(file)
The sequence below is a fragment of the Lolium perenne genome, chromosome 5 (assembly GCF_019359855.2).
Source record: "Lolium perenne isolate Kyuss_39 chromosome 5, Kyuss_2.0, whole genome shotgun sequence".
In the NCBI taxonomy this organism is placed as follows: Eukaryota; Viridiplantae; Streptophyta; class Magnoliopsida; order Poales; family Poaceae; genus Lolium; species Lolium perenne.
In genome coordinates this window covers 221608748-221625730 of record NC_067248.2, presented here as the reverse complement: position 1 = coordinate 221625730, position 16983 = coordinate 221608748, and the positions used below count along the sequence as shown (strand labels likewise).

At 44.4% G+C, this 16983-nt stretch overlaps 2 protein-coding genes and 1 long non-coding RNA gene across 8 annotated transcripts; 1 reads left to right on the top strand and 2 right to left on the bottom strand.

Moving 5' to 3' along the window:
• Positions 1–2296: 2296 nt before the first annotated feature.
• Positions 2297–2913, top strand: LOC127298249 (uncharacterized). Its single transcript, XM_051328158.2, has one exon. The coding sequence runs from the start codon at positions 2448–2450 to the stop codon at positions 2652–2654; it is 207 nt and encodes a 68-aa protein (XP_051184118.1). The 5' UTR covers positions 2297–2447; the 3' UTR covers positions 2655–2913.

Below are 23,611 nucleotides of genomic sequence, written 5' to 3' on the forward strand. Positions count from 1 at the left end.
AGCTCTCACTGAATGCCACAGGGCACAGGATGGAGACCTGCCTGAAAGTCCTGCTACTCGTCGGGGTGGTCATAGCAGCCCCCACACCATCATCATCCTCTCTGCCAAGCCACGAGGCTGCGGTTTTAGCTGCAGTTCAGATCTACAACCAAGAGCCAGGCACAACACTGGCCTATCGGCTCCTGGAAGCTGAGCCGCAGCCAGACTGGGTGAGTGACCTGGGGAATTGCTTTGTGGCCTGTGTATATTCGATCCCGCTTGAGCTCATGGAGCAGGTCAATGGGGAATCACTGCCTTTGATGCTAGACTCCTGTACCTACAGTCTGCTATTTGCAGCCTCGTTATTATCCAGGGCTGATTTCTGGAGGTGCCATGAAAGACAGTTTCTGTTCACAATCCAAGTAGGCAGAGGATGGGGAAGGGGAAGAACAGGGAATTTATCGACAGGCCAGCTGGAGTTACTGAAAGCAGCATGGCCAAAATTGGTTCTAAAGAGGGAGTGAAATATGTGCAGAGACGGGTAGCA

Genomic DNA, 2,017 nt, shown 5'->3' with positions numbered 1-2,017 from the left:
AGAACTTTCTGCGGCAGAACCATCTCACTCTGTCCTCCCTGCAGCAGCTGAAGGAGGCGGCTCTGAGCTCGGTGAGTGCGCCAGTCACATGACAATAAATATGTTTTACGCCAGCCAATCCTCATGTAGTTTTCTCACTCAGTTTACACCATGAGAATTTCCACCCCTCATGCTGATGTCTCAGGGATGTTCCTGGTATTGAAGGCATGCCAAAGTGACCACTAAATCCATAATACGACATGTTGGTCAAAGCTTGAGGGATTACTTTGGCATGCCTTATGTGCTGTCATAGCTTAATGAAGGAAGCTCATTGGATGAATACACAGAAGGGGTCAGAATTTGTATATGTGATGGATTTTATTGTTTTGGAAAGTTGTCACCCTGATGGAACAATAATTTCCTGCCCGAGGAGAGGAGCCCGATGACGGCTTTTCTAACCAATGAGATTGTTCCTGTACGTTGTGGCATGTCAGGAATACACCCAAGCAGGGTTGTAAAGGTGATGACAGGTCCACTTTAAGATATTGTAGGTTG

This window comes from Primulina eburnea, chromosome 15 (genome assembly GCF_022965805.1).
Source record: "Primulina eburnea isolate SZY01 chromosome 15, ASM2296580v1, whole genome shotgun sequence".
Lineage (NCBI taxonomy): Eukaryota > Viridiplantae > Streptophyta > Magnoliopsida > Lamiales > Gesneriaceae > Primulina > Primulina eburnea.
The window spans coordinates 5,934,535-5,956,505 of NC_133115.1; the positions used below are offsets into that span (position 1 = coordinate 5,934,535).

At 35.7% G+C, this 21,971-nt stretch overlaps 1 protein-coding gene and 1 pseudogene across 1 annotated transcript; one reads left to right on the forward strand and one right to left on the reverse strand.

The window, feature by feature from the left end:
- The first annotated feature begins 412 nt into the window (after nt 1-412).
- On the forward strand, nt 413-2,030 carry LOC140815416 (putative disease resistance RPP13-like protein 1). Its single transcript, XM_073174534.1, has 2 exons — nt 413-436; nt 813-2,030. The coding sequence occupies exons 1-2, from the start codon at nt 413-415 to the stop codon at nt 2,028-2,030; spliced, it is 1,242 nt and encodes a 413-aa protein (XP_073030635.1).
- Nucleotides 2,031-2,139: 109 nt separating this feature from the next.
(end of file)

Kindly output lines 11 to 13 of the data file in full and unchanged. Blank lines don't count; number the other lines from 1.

Genomic DNA, 2,017 nt, shown 5'->3' with positions numbered 1-2,017 from the left:
AGAACTTTCTGCGGCAGAACCATCTCACTCTGTCCTCCCTGCAGCAGCTGAAGGAGGCGGCTCTGAGCTCGGTGAGTGCGCCAGTCACATGACAATAAATATGTTTTACGCCAGCCAATCCTCATGTAGTTTTCTCACTCAGTTTACACCATGAGAATTTCCACCCCTCATGCTGATGTCTCAGGGATGTTCCTGGTATTGAAGGCATGCCAAAGTGACCACTAAATCCATAATACGACATGTTGGTCAAAGCTTGAGGGATTACTTTGGCATGCCTTATGTGCTGTCATAGCTTAATGAAGGAAGCTCATTGGATGAATACACAGAAGGGGTCAGAATTTGTATATGTGATGGATTTTATTGTTTTGGAAAGTTGTCACCCTGATGGAACAATAATTTCCTGCCCGAGGAGAGGAGCCCGATGACGGCTTTTCTAACCAATGAGATTGTTCCTGTACGTTGTGGCATGTCAGGAATACACCCAAGCAGGGTTGTAAAGGTGATGACAGGTCCACTTTAAGATATTGTAGGTTG

This window comes from Primulina eburnea, chromosome 15 (genome assembly GCF_022965805.1).